Joseph Sharp

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For the American psychologist, see Joseph C. Sharp. For the American painter, see Joseph Henry Sharp.

Joseph Sharp (c. 1709–1776)[1] was an early settler of New Jersey, landowner, supporter of education, an iron manufacturer and industrialist. His flour mill provided flour to American troops in the War of 1812.

Influence on education

Joseph Sharp authorized the first school in present day Sussex County to be built on his land as early as 1799.[2] A subsequent school was built in the place of the first school, again, on Sharp's land. Later, in 1823, New Jersey Governor Daniel Haines purchased land from the Sharp family to erect another school.[2] Today, Joseph D. Sharp Elementary School, in Cherry Hill, New Jersey is named for Joseph Sharp.[3]

Sharpsboro Ironworks

In 1768, Joseph Sharp erected a forge and furnace called the "Sharpsboro Iron Works",[4] on the Wallkill River. The village around the Sharp Iron Works became known as Sharpsborough, and then Hamburg.[5] The village was originally named Wallings after an original settler, Joseph Wallings Sr.[4] Due to the expensive nature of the venture and competing forges, Sharp abandoned the property in 1774.[5] Stephen Ford used the Sharp Iron Works to secretly produce cannonballs for the British during the American Revolution.[5] After reclaiming the property, Joseph Sharp Jr. built the stone grist mill in 1808.[6] Sharp's mill provided the flour for the American troops of the War of 1812.[5] The mill continued to serve the needs of the agricultural community of Sussex County.[6]

Present day Hamburg, in Sussex County, was called Sharpsboro until 1795.[1]


Joseph Sharp was a landowner and, after a group of investors led by William Penn and previously the Duke of York, owned the land where the present day Wallkill Golf Club is located.[7]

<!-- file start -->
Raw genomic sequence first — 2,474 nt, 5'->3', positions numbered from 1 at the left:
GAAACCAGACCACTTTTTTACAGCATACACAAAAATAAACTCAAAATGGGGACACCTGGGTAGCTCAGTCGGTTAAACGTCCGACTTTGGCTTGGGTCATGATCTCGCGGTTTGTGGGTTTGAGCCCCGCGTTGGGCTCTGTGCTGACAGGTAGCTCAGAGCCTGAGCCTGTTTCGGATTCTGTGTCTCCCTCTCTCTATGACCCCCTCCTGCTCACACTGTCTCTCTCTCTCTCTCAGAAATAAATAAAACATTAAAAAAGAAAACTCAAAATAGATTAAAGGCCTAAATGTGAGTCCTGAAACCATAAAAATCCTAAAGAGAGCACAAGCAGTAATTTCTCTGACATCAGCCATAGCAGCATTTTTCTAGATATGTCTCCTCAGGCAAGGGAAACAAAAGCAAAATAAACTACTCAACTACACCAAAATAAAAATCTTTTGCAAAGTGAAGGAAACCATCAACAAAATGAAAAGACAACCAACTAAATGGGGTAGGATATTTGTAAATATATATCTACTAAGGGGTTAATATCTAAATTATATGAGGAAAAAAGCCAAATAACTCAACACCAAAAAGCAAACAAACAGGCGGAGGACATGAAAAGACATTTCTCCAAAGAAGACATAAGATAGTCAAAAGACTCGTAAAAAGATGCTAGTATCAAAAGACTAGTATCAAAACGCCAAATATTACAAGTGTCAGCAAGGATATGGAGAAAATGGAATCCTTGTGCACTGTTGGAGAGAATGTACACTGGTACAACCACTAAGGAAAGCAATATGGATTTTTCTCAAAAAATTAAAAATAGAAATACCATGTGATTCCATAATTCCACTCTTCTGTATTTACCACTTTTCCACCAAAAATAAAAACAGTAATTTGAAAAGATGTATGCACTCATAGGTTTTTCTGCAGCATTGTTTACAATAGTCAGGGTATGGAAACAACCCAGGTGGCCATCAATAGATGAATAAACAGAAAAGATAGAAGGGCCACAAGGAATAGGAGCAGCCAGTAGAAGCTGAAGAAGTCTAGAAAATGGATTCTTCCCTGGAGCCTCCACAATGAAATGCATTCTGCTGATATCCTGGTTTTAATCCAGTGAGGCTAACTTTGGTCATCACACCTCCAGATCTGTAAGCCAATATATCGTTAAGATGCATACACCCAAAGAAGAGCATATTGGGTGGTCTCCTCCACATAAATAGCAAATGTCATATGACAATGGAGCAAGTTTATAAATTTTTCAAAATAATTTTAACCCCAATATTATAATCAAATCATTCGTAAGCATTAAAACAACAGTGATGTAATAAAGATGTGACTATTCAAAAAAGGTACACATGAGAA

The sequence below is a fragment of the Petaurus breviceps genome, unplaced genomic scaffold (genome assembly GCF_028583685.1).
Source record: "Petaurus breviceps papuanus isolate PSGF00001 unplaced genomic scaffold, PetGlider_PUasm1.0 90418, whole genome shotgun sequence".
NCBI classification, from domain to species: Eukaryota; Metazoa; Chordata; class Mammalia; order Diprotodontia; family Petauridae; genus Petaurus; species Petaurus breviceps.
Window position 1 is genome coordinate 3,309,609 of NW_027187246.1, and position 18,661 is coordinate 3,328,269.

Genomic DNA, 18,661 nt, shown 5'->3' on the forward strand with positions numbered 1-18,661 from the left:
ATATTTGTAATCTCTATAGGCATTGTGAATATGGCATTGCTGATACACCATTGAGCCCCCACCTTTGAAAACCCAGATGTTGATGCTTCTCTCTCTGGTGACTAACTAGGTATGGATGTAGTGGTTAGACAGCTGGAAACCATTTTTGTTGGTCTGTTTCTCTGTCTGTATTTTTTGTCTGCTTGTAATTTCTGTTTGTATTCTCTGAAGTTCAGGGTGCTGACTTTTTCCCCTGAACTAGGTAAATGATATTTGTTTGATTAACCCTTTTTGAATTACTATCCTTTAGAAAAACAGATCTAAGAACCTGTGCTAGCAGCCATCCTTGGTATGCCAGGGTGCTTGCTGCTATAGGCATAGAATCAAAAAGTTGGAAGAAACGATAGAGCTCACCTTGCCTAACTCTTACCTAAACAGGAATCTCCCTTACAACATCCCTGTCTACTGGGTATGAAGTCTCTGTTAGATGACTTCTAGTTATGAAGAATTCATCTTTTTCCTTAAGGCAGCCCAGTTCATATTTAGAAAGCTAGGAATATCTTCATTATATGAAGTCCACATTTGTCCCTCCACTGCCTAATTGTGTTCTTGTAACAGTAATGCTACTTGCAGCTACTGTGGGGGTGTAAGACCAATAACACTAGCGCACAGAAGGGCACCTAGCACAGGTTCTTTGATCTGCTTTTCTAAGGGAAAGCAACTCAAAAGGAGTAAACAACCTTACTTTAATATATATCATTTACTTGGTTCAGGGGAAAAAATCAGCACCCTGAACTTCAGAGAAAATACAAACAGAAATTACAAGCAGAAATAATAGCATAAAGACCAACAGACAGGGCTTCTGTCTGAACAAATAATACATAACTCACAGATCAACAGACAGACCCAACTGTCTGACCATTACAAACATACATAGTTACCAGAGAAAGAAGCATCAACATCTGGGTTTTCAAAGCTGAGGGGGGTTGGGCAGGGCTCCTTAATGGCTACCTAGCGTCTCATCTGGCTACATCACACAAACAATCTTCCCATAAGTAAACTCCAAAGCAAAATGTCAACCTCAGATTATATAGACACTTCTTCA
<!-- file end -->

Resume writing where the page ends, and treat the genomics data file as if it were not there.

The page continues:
Historical Marker

In 2004, the Board of Chosen Freeholders and Historic Marker Committee of Sussex County erected an historical marker for Joseph Sharp,[8] located at 41° 8.789′ N, 74° 34.638′ W. Marker is in Hamburg, New Jersey, in Sussex County, on Gingerbread Castle Road.[9]


Joseph's father, Isaac Sharp, was a Quaker and there is reference to his being a member of the Society of Friends.[10] Joseph was also Quaker and there is reference to the schoolhouse built on his property having Quaker characteristics. Joseph's grandfather, Anthony Sharp, was the noted Dublin Quaker.[11]


Joseph Sharp married Mary Coleman,[12] and is the father of Margaret Sharp Brown and father-in-law of Abia Brown. Joseph Sharp is the maternal grandfather of Mary Brown Austin, who was the mother of Stephen F. Austin and Emily Austin Perry, and James Elijah Brown Austin, and also the wife of Moses Austin. Joseph Sharp's great-grandchildren include Guy Morrison Bryan, Stephen Samuel Perry, William Joel Bryan, and Moses Austin Bryan. Accordingly, early settlers of Texas are traced back to an early settler of New Jersey, and even further, to the landholder family "Sharp" of Saxony from as far back as the 13th century.

Joseph's father was Isaac Sharp, and his grandfather was Anthony Sharp (prominent merchant of Ireland, a follower of George Fox, and influential in the Quaker migration to the United States, and these Sharps were descendants of the Tetbury clan[12] with wills demonstrating this chain going back to 1500[12] and the Sharp clan going back before wills to the 13th century in Saxony.[12][13] Anthony Sharp died in 1707[10] and is buried in the ancient Friends Burial Ground, Dublin.[10]


  1. 1.0 1.1 The Pennsylvania magazine of history and biography, Volume 20 By Historical Society of Pennsylvania, p. 134
  2. 2.0 2.1
  3. Welcome to Sharp Elementary School. Sharp Elementary School (14 October 2010). Retrieved on 21 October 2011.
  4. 4.0 4.1 [1][dead link]
  5. 5.0 5.1 5.2 5.3 Joseph Sharp's Iron Works. Sussex County. Retrieved on 21 October 2011.
  6. 6.0 6.1 Joseph Sharp's Iron Works Marker. The Historical Marker Database. Retrieved on 21 October 2011.
  7. Club history, Wallkill Golf Club
  8. New Jersey, Sussex County Board of Chosen Freeholders Markers. The Historical Marker Database. Retrieved on 21 October 2011.
  9. Map. The Historical Marker Database. Retrieved on 21 October 2011.
  10. 10.0 10.1 10.2 Full text of "History and genealogy of Fenwick's colony, New Jersey". Retrieved on 21 October 2011.
  11. Greaves, Richard L. (1998). Dublin's Merchant-Quaker: Anthony Sharp and the Community of Friends, 1643–1707. Stanford, CA: Stanford University Press, pp. 29–47
  12. 12.0 12.1 12.2 12.3 TSHA Press, Texas State Historical Association. Retrieved on 21 October 2011.
  13. The Sharp Family Line. Retrieved on 21 October 2011.

Further reading

Snell's History of Sussex and Warren County, published in 1881.